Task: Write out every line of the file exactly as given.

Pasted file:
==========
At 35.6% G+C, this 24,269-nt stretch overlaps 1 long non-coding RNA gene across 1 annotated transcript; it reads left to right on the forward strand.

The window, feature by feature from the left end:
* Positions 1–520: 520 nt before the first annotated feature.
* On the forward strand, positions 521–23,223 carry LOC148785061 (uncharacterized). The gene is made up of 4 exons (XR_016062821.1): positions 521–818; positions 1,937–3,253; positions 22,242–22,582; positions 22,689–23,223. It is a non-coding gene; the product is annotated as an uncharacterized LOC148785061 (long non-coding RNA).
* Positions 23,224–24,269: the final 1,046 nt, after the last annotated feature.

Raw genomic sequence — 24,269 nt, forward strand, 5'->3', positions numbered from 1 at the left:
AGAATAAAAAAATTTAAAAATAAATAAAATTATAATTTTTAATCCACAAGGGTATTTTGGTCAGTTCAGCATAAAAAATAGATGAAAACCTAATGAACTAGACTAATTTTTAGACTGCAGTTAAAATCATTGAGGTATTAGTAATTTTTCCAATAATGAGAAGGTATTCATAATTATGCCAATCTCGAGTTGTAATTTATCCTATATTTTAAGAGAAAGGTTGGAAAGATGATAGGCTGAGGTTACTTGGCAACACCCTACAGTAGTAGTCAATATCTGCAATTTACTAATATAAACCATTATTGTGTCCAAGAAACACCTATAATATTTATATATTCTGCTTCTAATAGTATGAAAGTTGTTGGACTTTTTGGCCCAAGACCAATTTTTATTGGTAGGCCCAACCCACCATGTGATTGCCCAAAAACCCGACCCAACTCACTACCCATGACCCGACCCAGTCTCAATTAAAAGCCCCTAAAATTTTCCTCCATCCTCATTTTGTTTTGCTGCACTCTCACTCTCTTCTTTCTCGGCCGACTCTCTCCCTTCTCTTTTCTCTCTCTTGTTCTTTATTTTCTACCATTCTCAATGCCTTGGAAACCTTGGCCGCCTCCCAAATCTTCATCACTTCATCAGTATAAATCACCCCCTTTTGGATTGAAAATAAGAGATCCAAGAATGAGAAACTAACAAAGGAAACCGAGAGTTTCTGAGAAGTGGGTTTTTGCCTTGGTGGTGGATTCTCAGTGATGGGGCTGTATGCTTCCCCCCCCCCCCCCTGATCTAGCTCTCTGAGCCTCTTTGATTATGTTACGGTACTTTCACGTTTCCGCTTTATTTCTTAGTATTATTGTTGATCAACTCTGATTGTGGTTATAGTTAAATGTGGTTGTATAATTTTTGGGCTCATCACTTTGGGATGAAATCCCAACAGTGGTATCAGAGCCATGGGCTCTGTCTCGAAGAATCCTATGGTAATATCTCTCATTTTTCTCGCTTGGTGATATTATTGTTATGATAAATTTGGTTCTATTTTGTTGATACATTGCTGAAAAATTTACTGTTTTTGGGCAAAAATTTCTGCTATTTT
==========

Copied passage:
At 35.6% G+C, this 24,269-nt stretch overlaps 1 long non-coding RNA gene across 1 annotated transcript; it reads left to right on the forward strand.

The window, feature by feature from the left end:
* Positions 1–520: 520 nt before the first annotated feature.
* On the forward strand, positions 521–23,223 carry LOC148785061 (uncharacterized). The gene is made up of 4 exons (XR_016062821.1): positions 521–818; positions 1,937–3,253; positions 22,242–22,582; positions 22,689–23,223. It is a non-coding gene; the product is annotated as an uncharacterized LOC148785061 (long non-coding RNA).
* Positions 23,224–24,269: the final 1,046 nt, after the last annotated feature.

Raw genomic sequence — 24,269 nt, forward strand, 5'->3', positions numbered from 1 at the left:
AGAATAAAAAAATTTAAAAATAAATAAAATTATAATTTTTAATCCACAAGGGTATTTTGGTCAGTTCAGCATAAAAAATAGATGAAAACCTAATGAACTAGACTAATTTTTAGACTGCAGTTAAAATCATTGAGGTATTAGTAATTTTTCCAATAATGAGAAGGTATTCATAATTATGCCAATCTCGAGTTGTAATTTATCCTATATTTTAAGAGAAAGGTTGGAAAGATGATAGGCTGAGGTTACTTGGCAACACCCTACAGTAGTAGTCAATATCTGCAATTTACTAATATAAACCATTATTGTGTCCAAGAAACACCTATAATATTTATATATTCTGCTTCTAATAGTATGAAAGTTGTTGGACTTTTTGGCCCAAGACCAATTTTTATTGGTAGGCCCAACCCACCATGTGATTGCCCAAAAACCCGACCCAACTCACTACCCATGACCCGACCCAGTCTCAATTAAAAGCCCCTAAAATTTTCCTCCATCCTCATTTTGTTTTGCTGCACTCTCACTCTCTTCTTTCTCGGCCGACTCTCTCCCTTCTCTTTTCTCTCTCTTGTTCTTTATTTTCTACCATTCTCAATGCCTTGGAAACCTTGGCCGCCTCCCAAATCTTCATCACTTCATCAGTATAAATCACCCCCTTTTGGATTGAAAATAAGAGATCCAAGAATGAGAAACTAACAAAGGAAACCGAGAGTTTCTGAGAAGTGGGTTTTTGCCTTGGTGGTGGATTCTCAGTGATGGGGCTGTATGCTTCCCCCCCCCCCCCCTGATCTAGCTCTCTGAGCCTCTTTGATTATGTTACGGTACTTTCACGTTTCCGCTTTATTTCTTAGTATTATTGTTGATCAACTCTGATTGTGGTTATAGTTAAATGTGGTTGTATAATTTTTGGGCTCATCACTTTGGGATGAAATCCCAACAGTGGTATCAGAGCCATGGGCTCTGTCTCGAAGAATCCTATGGTAATATCTCTCATTTTTCTCGCTTGGTGATATTATTGTTATGATAAATTTGGTTCTATTTTGTTGATACATTGCTGAAAAATTTACTGTTTTTGGGCAAAAATTTCTGCTATTTT